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Arquivos Brasileiros de Oftalmologia

Print version ISSN 0004-2749On-line version ISSN 1678-2925

Arq. Bras. Oftalmol. vol.72 no.1 São Paulo Jan./Feb. 2009 



Multiple brown tumors of the orbital walls: case report


Tumor marrom múltiplo das paredes orbitárias: relato de caso



Mário Luiz Ribeiro Monteiro

Professor Associado, Livre Docente da Divisão de Clínica Oftalmológica da Faculdade de Medicina da Universidade de São Paulo - USP - São Paulo (SP) - Brasil

Corresponding author




We report the case of a 40-year-old woman with chronic renal failure and secondary hyperparathyroidism that presented with slowly progressive proptosis of the right eye and mass sensation in the temporal and frontal orbital margins. Computerized tomography scan revealed two separate hyperdense and well-circumscribed lesions in the right orbital walls. A biopsy followed by histopathologic study revealed a dense lesion, with fibrous proliferation associated with osseous metaplasia and osteoclastic activity in the tumor, compatible with the diagnosis of brown tumor. The patient was submitted to surgical removal of the parathyroid glands that resulted in marked improvement in her condition and regression of the orbital tumors. Although the occurrence of more than one separate bone lesion in the orbit usually suggests metastasis, our case shows that brown tumors should also be included in the differential diagnosis of such lesions, particularly in patients with hyperparathyroidism.

Keywords: Hyperparathyroidism, secondary; Kidney failure, chronic/complications; Orbital neoplasms; Exophthalmos/etiology; Vision disorders/etiology; Diagnosis, differential; Case reports [Publication type]


Este trabalho relata o caso de uma paciente de 40 anos, com insuficiência renal crônica e hiperparatireoidismo secundário que se apresentou com proptose progressiva e tumoração nas regiões lateral da órbita e superior da órbita. Tomografia computadorizada revelou duas lesões ósseas separadas, bem delimitadas e hiperdensas nas paredes orbitárias. Uma biópsia seguida de estudo histopatológico revelou um tumor denso, com proliferação fibrosa associada a metaplasia óssea e atividade osteoclástica no tumor, características compatíveis com tumor marrom. A paciente foi submetida a remoção das glândulas paratiróides que resultou em melhora dramática do seu estado geral e regressão dos tumores orbitais. Embora a presença de mais de uma lesão óssea separada na órbita geralmente sugira o diagnóstico de lesões metastáticas, nosso caso evidencia que tumores marrons devem também ser incluídos no diagnóstico diferencial, particularmente em pacientes com hiperparatireoidismo.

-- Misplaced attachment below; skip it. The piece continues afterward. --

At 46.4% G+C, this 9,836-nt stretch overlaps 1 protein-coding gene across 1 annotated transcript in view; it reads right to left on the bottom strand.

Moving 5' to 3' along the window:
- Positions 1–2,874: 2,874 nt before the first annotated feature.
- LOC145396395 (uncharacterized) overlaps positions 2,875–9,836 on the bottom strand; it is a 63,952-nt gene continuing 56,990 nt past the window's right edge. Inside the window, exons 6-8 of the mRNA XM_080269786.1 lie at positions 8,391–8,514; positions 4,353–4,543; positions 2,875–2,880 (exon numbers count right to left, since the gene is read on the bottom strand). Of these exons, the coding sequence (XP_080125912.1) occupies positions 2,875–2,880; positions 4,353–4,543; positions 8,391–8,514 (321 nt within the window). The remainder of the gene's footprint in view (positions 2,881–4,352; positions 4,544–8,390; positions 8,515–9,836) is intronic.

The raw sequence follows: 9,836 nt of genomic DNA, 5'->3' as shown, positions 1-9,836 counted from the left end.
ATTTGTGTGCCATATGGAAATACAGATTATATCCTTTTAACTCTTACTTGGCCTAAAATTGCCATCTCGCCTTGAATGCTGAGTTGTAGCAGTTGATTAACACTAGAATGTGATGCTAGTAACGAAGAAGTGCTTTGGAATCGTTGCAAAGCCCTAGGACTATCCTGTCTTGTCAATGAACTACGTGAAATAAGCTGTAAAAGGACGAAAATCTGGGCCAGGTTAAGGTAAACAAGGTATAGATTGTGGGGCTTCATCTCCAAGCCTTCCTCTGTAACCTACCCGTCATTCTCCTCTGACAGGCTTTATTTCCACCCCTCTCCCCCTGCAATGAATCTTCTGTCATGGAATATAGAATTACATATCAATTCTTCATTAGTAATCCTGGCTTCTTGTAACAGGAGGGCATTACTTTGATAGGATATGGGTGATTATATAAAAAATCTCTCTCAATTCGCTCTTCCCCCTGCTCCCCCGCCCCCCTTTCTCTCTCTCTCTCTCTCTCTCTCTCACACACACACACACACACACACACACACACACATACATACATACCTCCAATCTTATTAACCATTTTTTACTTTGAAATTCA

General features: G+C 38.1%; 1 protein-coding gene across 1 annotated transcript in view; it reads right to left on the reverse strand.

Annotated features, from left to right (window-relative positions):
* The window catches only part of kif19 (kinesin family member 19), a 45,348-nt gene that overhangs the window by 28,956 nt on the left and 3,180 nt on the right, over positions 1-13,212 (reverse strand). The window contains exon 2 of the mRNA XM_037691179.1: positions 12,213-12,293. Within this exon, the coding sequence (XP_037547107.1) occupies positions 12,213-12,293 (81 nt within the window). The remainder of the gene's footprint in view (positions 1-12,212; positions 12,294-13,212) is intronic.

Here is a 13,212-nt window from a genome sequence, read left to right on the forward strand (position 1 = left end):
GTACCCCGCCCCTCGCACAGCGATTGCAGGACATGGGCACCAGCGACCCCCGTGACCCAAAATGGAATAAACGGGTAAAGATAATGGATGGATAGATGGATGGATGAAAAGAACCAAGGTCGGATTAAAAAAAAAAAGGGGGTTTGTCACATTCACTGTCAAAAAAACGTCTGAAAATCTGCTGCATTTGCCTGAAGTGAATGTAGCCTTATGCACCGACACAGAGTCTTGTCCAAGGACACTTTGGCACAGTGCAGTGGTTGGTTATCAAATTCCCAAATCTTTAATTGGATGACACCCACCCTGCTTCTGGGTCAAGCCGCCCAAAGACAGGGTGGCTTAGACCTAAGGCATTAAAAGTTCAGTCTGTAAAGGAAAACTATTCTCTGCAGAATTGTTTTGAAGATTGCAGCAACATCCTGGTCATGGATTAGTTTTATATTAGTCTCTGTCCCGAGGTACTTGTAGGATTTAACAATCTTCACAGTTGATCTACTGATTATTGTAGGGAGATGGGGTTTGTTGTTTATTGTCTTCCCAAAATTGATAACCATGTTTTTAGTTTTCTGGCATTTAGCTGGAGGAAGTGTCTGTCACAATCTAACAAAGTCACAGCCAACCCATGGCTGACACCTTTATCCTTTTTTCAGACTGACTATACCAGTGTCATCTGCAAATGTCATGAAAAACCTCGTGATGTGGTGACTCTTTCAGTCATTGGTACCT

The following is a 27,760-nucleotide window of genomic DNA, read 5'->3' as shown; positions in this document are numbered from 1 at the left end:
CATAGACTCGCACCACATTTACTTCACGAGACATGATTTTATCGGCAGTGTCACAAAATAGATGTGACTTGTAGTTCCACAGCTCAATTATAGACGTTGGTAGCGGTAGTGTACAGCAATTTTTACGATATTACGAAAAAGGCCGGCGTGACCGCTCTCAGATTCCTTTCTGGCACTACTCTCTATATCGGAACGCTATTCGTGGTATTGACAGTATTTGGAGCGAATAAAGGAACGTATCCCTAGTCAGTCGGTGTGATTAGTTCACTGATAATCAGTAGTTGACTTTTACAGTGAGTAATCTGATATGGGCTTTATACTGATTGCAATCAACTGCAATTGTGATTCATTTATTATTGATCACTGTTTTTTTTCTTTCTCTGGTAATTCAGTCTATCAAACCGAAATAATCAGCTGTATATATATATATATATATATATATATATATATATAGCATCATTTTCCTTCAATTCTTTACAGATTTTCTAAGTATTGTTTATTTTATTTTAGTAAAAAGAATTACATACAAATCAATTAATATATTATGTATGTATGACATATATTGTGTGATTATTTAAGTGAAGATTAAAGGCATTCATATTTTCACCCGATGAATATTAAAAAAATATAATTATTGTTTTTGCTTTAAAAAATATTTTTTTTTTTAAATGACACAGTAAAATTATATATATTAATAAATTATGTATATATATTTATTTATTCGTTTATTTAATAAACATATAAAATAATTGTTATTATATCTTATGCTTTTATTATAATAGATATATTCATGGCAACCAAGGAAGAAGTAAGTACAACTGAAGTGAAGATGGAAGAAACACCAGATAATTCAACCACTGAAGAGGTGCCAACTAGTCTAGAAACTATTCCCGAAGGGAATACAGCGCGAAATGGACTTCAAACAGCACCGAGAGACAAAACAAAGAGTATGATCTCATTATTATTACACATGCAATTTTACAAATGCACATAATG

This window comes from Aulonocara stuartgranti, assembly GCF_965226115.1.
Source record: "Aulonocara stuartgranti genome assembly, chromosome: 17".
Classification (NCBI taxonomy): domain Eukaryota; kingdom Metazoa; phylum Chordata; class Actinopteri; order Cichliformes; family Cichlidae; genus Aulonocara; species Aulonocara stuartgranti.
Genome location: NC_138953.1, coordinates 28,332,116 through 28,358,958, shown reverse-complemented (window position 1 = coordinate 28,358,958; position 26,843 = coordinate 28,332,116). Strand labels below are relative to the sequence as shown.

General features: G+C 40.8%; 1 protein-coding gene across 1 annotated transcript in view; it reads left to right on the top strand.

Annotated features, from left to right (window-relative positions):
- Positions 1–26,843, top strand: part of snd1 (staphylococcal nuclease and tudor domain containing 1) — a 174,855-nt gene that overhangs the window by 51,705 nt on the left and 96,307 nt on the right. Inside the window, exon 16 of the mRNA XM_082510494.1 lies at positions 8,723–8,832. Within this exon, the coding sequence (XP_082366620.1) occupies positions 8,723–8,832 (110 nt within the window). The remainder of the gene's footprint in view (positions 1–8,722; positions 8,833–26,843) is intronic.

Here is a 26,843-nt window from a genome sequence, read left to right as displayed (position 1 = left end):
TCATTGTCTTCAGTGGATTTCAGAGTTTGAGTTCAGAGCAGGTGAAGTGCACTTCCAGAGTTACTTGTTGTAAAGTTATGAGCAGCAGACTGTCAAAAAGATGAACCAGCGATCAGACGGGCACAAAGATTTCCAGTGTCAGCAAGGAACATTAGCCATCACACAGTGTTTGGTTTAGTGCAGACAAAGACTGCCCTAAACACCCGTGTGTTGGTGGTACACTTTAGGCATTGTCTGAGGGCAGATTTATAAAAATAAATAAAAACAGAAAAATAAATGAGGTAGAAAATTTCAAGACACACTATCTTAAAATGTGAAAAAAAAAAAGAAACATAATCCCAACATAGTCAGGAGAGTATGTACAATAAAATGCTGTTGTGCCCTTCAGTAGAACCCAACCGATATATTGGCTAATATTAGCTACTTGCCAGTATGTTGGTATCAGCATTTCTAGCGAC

Descritores: Hiperparatireoidismo secundário; Insuficiência renal crônica/complicações; Neoplasias orbitárias; Exoftalmia/etiologia; Transtornos da visão/etiologia; Diagnóstico diferencial; Relatos de caso [Tipo de publicação]




Brown tumors represent localized bony accumulations of fibrous tissue and giant cells that can occur in patients with primary and secondary hyperparathyroidism. They appear as well-defined lesions of the skeleton most commonly in the ribs, clavicle, pelvic girdle and mandible. Only 16 such cases have been reported in the orbit and all of them presented as single lesions(1-6). The purpose of this paper is to report one patient with secondary hyperparathyroidism that presented with two separate hyper-dense lesions in the right orbit suggesting metastatic tumors confirmed to be brown tumors, and to review the differential diagnosis of this condition.



A 40-year-old woman with chronic renal failure secondary to hypertension complained of slowly progressive right-sided proptosis of approximately two-year duration. Six months prior to our examination, proptosis became more prominent and was associated with right-sided tearing and frontotemporal pain. She had been on hemodialysis treatment for 7 years and had secondary hyperparathyroidism. She was taking calcium supplements and antihypertensive medications.